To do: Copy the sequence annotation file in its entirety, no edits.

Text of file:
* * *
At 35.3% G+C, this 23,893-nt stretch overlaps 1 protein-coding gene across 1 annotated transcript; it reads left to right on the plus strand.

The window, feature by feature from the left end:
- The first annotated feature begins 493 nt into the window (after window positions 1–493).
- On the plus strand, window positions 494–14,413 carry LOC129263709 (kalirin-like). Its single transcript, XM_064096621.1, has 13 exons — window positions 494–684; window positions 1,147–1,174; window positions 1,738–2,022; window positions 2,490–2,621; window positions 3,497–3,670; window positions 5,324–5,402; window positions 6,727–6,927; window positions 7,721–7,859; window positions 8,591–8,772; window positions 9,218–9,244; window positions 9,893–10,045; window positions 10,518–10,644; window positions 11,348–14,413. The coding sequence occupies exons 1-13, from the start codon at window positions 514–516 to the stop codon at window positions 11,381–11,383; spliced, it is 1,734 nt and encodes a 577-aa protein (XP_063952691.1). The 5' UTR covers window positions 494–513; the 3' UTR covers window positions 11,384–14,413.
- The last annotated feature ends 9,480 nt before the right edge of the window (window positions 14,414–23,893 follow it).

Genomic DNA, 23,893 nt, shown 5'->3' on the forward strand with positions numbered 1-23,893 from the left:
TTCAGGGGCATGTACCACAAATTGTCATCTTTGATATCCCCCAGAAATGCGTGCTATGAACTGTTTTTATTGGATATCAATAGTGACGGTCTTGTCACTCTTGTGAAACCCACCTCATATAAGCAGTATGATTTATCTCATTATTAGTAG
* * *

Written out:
At 35.3% G+C, this 23,893-nt stretch overlaps 1 protein-coding gene across 1 annotated transcript; it reads left to right on the plus strand.

The window, feature by feature from the left end:
- The first annotated feature begins 493 nt into the window (after window positions 1–493).
- On the plus strand, window positions 494–14,413 carry LOC129263709 (kalirin-like). Its single transcript, XM_064096621.1, has 13 exons — window positions 494–684; window positions 1,147–1,174; window positions 1,738–2,022; window positions 2,490–2,621; window positions 3,497–3,670; window positions 5,324–5,402; window positions 6,727–6,927; window positions 7,721–7,859; window positions 8,591–8,772; window positions 9,218–9,244; window positions 9,893–10,045; window positions 10,518–10,644; window positions 11,348–14,413. The coding sequence occupies exons 1-13, from the start codon at window positions 514–516 to the stop codon at window positions 11,381–11,383; spliced, it is 1,734 nt and encodes a 577-aa protein (XP_063952691.1). The 5' UTR covers window positions 494–513; the 3' UTR covers window positions 11,384–14,413.
- The last annotated feature ends 9,480 nt before the right edge of the window (window positions 14,414–23,893 follow it).

Genomic DNA, 23,893 nt, shown 5'->3' on the forward strand with positions numbered 1-23,893 from the left:
TTCAGGGGCATGTACCACAAATTGTCATCTTTGATATCCCCCAGAAATGCGTGCTATGAACTGTTTTTATTGGATATCAATAGTGACGGTCTTGTCACTCTTGTGAAACCCACCTCATATAAGCAGTATGATTTATCTCATTATTAGTAG